He dissolved before my eyes, but it was so gradual, it was easy to think I wasn’t paying attention.

But every time there’s a pencil on the steps, or a piece of paper on the carpet, I get a tinge. I pick them up compulsively, or bark at my child. We can’t have things on the floor, I go straight back to protection mode. Protecting my husband, now gone four years, from a fall that would break his spine.

Without telling the whole gory story – because there’s a lot of detail, and it is truly the tale of the end – I’ll tell you that Gavin spent his last year in some fear of falling and damaging his spine, which despite advanced medical care and a hugely traumatic surgery, was in danger of collapse for nine months, mostly spent at home with a toddler underfoot.

Underfoot is the trick. If you’ve had a toddler, you know how it’s a constant game of blocks and balls, and every piece of junk mail that becomes an object of fascination. There was always something on the rug, on the hardwood, on the busted up kitchen vinyl that we so wished to fix. Always something to pay attention to, a falling hazard, a risque de tomber.

And this, it turns out, is PTSD. Still alert, still snappy about anything on the stairs, even in our new house. Always looking down. This is PTSD, an everyday thing. Not as hard to get as you might think.

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The Widow's Mite = the Widow's Might

The parable of the widow’s “mite” (a small, rough-cut, nearly worthless coin) from the Gospels tells is usually mentioned in the context of fundraising and commitment. The story is that after all the wealthy and middle-class members of the church donate gold and silver from some portion of their income, perhaps even the glorious tithe (10%!), a destitute widow at the end of the line hands over two tiny pennies – all that she has. In this interpretation, it’s the person who has nothing who is generous, giving literally her last coin. (The story’s also interpreted lots of different ways, including as a justification for anti-Semitism ... hey, not everyone chooses to play nice with the Bible).

I've seen this happen, and I've done it myself. Folks who are poor often have no trouble giving – those who have, understand how to “spend” some on one thing, some on another, building a reasonable budget from categories. Those who have nothing know that things and categories are irrelevant. They’re grateful, and they have, literally, nothing to lose.

And so, a few weeks ago as I consulted with my own minister about the call I heard to serve in Unitarian Universalist ministry, to lend my skills and gifts to the church which has given me so much, and to which I’ve given fairly substantial financial gifts (when I was facing bankruptcy and radical economic straits myself), I found that she and I had come to a fork in the road.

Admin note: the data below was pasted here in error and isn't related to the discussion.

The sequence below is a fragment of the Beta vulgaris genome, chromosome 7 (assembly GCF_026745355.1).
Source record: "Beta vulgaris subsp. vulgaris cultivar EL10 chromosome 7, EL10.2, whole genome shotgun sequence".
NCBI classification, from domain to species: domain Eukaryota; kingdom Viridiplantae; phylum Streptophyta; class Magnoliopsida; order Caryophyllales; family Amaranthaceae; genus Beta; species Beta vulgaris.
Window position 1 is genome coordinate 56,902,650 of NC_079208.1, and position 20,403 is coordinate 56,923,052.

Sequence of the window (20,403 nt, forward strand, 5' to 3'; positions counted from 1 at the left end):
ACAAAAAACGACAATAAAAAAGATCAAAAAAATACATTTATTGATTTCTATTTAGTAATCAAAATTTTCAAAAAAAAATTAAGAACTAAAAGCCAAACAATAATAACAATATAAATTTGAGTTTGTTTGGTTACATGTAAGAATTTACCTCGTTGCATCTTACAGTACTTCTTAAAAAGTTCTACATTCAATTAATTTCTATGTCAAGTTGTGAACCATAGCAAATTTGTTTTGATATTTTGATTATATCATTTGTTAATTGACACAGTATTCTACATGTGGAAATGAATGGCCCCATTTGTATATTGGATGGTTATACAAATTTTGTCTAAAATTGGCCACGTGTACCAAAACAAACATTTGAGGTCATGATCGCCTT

She mentioned she was stunned to see three young widows in her own flock who’d gotten as far as I had. One was ordained last year, the first from our congregation to complete her training and don her own mantle; another enters seminary this fall, and I was at that moment sitting with her in a restaurant trying to find whether this direction is the one that speaks to me most clearly, the one where I can have the biggest impact.

My beloved minister marveled at the phenomenon. Of how many people called under her gaze? -- not dozens -- three have been women, widowed young. She wants to get us all together for a lunch or something, so she can observe, what is it that unites us? What is it about the three of us that makes us all think this next journey should be the one to develop us? Because ministry is a very difficult path. In a recent sermon, she called ministry hard, thankless, unremunerative work that asks us for our strongest effort, for sacrifice, for stretch and reach and flexibility.

But see, I don’t find us three remarkable at all. Because the young widows and widowers I know are extraordinary, unlike anyone other group of people I've ever met. Not only are we deep and hilarious, we have perspective, we’re tough, and like all mothers, we’re tender and warm at the drop of a hat. We expect hats to drop, and the second shoe, too. We love fiercely, we’ve learned what works for us, and we brush off difficulties more easily than we did when we were young. We’re hopeful and we are pretty sure things will never be as bad as they were. We’re always moving forward, even when we’re nursing injuries. I think of young widows as momma wolves.